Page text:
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The Nobel Prize in Physics goes to Climate and Chaos

The Nobel Prize in Physics goes to Climate and Chaos

this year Nobel Prize in Physics The Nobel Committee has focused on our understanding of complex systems and the development of ways to predict how they will behave – from the world of atoms to the global scale.

Half of the prize is shared by two climatologists: Japan’s Seokuro Manabe from Princeton University in the USA and German Klaus Haselmann from the Max Planck Institute for Meteorology in Hamburg.

Manabe is a pioneer in climate research and was among the first to realize that an increase in the carbon dioxide content of the atmosphere would lead to higher temperatures at the Earth’s surface. In the 1960s, he developed climate models that took into account for the first time how the movements of air masses change when the temperature increased.

Warmer air rises and carries water vapor. Like carbon dioxide, steam acts as a greenhouse gas that drives it Global Warming. Manabe’s view of this dynamic is the basis for all climate models that scientists use today.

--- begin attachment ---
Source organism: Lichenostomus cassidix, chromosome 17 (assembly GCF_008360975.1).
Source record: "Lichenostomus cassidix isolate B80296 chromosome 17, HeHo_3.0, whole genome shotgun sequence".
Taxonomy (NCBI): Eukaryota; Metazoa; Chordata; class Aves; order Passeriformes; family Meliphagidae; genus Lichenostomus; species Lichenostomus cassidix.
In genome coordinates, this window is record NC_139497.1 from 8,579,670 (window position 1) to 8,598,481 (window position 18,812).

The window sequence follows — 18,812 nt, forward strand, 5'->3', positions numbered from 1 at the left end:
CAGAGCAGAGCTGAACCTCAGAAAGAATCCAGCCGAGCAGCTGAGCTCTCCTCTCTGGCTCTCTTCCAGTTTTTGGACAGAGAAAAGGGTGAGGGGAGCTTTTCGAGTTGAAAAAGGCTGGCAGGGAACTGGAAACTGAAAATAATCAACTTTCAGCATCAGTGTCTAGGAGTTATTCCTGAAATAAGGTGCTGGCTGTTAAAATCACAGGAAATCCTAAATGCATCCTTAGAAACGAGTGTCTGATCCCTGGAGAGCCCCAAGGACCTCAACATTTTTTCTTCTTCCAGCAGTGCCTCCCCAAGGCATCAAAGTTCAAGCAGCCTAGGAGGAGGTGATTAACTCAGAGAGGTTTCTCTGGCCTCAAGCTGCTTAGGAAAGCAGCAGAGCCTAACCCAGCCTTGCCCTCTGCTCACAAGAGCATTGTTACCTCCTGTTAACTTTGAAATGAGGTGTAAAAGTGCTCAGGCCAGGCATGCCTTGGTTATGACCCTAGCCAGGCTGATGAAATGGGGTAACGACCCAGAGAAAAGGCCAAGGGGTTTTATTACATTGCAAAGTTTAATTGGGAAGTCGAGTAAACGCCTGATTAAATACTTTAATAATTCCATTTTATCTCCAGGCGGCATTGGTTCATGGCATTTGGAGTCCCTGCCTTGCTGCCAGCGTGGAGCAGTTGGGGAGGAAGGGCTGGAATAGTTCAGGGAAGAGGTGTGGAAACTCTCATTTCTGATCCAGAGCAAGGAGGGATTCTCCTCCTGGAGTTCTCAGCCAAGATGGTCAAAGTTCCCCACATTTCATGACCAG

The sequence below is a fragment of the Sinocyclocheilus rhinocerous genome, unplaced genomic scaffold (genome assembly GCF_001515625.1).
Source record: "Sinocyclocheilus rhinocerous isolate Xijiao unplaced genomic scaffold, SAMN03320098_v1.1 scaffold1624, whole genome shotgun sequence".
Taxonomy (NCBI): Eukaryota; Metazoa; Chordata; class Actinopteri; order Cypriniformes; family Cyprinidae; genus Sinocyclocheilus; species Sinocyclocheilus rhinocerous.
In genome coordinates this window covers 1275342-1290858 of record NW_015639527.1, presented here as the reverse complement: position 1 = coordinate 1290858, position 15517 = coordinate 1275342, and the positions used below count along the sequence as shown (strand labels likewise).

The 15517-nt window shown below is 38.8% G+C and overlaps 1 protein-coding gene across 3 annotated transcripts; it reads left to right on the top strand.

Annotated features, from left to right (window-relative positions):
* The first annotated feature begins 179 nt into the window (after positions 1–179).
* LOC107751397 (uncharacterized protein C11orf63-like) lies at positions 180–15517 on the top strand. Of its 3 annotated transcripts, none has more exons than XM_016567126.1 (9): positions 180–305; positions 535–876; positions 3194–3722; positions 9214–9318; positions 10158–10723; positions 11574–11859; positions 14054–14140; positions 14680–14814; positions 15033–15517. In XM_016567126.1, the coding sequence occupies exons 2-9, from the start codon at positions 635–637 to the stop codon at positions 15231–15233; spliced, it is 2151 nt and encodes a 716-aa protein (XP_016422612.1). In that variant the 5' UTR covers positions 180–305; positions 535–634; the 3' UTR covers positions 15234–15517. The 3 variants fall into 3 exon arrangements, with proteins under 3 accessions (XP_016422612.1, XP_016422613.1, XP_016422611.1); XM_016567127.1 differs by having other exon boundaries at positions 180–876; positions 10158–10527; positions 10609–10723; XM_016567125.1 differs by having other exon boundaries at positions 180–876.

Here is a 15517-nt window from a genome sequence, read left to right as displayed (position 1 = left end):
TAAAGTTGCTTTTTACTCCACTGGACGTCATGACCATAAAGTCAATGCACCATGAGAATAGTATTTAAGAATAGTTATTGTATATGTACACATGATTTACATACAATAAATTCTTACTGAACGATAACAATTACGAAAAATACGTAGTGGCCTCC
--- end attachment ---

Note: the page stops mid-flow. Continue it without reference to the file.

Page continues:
Like Manabe, Haselman has made important contributions to the development of climate models that can predict the effects of global warming. Not least, his insights into ocean warming helped models communicate in the long run Climate change With the changes in the weather we are seeing. In addition, his models have led to important evidence that global warming is caused by human activity.

Researcher in mathematics

The second half of this year’s Nobel Prize also goes to research in complex systems – but in an entirely different field. Italian Giorgio Baresi of Sapienza University in Rome received the award for his work on mapping seemingly chaotic structures in materials.

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Unlike crystals, for example, where atoms are enclosed in rigid lattice structures, some materials have a more complex structure where the atoms are unordered. For example, they may have a different rotation or a different magnetic orientation.

Thus, in an iron-copper alloy, iron atoms, acting as small rod magnets, can point in all possible directions.

Iron atoms affect each other in their magnetic fields, and in a three-dimensional structure, the orientation of the atoms appears to be completely random. But thanks to Paris’ mathematical formulas, the structure of matter can be described.

The mathematics developed by Parisi can also be used in completely different fields, such as brain research and the development of self-learning computers.

The Nobel Prize Committee stresses that the three laureates have in common that by understanding physical phenomena in detail, they have succeeded in creating models that can predict their effects on a larger scale.